UN Chief Tells Cop27 Summit That World Is On ‘Highway To Climate Hell!’

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United Nations Secretary-General Antonio Guterres speaks during the Sharm El-Sheikh Climate Implementation Summit (SCIS) of the UNFCCC COP27 climate conference (Photo: Getty Images)

The United Nations General Secretary says time is running out to protect the planet for future generations.

António Guterres has told Cop27 the world is on ‘highway to climate hell‘.

The Taoiseach, who’s at the global summit in Egypt this week, says many countries who contribute the least to climate change are bearing the brunt of its impact.

Wealthier nations are being asked to bring about climate justice and contribute to a fund to help less well-off countries to deal with the impact of the climate crisis.

António Guterres says today’s leaders are the planet’s caretakers for future generations to come. He told delegates on Monday that the world was on the “highway to climate hell with our foot on the accelerator.”

The very earnest Guterres, said the world was fast approaching tipping points that will make climate chaos “irreversible.”

He told delegates that the war in Ukraine and other conflicts had caused so much bloodshed and violence and had dramatic impacts across the world but that the world could not accept that our attention is not focused on climate change.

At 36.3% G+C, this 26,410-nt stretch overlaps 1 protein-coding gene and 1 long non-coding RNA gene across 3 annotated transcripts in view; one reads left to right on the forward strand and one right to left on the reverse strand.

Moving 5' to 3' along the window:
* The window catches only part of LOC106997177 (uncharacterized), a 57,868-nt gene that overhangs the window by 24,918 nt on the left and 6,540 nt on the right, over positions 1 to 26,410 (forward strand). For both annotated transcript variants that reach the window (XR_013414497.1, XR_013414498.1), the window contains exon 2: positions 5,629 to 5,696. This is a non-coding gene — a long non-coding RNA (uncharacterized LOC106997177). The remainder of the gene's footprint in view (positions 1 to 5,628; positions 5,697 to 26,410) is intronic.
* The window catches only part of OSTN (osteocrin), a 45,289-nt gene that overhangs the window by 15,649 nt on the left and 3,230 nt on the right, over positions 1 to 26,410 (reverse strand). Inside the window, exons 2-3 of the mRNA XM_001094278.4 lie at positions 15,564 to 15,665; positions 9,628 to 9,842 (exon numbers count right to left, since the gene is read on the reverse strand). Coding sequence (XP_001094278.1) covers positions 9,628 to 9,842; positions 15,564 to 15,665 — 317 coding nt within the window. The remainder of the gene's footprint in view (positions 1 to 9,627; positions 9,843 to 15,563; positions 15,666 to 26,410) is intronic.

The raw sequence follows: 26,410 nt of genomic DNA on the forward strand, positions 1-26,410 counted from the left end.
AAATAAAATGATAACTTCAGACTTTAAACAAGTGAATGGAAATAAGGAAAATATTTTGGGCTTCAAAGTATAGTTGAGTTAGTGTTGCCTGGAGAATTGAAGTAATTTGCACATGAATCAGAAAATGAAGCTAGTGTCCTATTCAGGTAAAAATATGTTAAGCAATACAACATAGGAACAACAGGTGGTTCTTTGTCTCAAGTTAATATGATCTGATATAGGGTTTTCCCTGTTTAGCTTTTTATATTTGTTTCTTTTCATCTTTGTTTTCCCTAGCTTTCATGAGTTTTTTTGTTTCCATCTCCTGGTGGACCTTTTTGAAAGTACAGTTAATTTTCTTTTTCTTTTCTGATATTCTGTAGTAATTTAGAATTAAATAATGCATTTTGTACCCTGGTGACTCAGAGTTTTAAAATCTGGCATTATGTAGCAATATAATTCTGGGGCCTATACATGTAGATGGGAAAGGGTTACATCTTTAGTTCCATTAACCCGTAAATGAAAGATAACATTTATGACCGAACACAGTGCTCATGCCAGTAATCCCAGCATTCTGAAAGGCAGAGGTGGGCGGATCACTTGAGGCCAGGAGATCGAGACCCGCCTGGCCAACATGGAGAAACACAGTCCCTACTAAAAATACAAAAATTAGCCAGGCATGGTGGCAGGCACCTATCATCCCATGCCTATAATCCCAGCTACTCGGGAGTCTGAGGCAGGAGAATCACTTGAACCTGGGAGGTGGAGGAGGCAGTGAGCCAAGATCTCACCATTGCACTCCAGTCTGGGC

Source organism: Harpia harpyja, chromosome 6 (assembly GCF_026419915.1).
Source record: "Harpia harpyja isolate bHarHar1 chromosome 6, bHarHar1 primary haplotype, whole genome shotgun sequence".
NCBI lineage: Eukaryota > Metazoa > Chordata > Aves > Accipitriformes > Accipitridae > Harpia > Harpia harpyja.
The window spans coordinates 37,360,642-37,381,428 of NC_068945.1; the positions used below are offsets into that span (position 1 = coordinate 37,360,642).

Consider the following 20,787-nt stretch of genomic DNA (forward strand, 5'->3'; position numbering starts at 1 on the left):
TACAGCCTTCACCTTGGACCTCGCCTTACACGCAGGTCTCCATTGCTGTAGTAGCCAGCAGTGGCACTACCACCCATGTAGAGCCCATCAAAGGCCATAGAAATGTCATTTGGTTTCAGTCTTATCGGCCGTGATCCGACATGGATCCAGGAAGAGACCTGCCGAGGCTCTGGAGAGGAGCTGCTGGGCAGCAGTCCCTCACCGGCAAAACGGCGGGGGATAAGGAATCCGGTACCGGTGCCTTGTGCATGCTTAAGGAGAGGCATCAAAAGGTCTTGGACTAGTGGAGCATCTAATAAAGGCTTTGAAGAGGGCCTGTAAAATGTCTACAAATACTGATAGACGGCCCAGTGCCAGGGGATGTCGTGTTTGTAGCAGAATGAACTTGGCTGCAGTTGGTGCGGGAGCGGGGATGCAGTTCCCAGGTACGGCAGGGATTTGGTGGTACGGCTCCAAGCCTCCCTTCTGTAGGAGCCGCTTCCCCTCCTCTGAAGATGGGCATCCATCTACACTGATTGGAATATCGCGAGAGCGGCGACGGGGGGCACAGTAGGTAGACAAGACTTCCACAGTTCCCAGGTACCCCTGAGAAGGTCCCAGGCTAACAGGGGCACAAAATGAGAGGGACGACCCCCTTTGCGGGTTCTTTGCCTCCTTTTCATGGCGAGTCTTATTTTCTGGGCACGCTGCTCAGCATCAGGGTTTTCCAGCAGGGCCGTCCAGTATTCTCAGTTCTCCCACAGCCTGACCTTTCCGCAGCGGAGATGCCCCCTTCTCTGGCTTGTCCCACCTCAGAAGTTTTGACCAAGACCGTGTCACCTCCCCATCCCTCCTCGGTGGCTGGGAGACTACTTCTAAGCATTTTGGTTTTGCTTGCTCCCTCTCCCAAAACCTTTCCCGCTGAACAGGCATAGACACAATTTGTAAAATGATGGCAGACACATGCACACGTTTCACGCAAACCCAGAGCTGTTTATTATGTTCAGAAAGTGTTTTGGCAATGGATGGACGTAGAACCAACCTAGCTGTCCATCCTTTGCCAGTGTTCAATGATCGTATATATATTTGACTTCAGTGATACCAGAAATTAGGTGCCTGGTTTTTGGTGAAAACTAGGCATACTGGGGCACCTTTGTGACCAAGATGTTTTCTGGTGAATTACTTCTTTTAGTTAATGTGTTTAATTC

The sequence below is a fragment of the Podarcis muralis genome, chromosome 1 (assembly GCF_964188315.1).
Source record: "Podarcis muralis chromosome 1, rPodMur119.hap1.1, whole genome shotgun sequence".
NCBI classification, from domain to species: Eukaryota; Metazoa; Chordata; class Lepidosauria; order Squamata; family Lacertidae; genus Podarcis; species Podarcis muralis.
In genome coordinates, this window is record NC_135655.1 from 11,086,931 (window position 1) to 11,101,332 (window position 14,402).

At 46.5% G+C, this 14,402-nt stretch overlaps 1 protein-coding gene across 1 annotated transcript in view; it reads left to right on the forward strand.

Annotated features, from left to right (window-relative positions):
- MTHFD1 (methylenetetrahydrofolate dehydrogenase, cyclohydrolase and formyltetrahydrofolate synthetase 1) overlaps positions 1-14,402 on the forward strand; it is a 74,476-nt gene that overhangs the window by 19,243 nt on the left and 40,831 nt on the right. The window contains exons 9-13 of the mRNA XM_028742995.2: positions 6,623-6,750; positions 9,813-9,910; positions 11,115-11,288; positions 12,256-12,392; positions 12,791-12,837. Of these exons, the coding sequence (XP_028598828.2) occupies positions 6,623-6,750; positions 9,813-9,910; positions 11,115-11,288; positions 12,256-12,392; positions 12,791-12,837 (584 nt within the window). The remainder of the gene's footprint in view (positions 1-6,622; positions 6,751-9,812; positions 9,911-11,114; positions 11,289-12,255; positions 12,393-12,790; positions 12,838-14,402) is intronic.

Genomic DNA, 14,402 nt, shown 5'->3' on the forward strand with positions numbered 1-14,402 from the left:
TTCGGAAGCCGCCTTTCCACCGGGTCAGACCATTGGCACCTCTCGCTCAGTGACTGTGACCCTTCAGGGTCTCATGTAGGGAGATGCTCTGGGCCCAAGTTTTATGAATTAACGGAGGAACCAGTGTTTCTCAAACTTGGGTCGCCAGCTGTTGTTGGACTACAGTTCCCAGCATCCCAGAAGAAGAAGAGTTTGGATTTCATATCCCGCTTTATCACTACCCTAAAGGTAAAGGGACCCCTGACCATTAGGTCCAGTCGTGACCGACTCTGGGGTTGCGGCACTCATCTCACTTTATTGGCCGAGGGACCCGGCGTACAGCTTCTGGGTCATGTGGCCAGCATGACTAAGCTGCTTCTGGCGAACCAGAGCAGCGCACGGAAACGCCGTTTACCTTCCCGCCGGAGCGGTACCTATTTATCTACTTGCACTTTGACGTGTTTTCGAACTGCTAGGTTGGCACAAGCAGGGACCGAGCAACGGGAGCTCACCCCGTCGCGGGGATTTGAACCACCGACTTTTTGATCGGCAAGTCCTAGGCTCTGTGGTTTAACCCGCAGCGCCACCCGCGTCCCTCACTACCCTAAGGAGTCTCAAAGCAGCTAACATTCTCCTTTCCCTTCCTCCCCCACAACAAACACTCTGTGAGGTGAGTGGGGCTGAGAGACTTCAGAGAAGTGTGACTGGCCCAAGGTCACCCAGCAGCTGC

Climate change is on a different timeline, and a different scale,” he said. “It is the defining issue of our age… It is unacceptable, outrageous and self-defeating to put it on the back burner.

At Cop27 itself, he said he was calling for a “historic pact” to be formed between developed and emerging economies, in which all countries make an “extra” effort to reduce emissions this decade in line with the 1.5C goal, in which financial assistance is given to emerging economies to transition to renewables, and in which countries agree to end dependence on fossil fuels.

Vulnerable countries have called for a funding mechanism for nations that have suffered permanent losses and irreparable damage from the climate crisis.

It is a moral imperative,” he said. “It is a fundamental question of international solidarity — and climate justice.”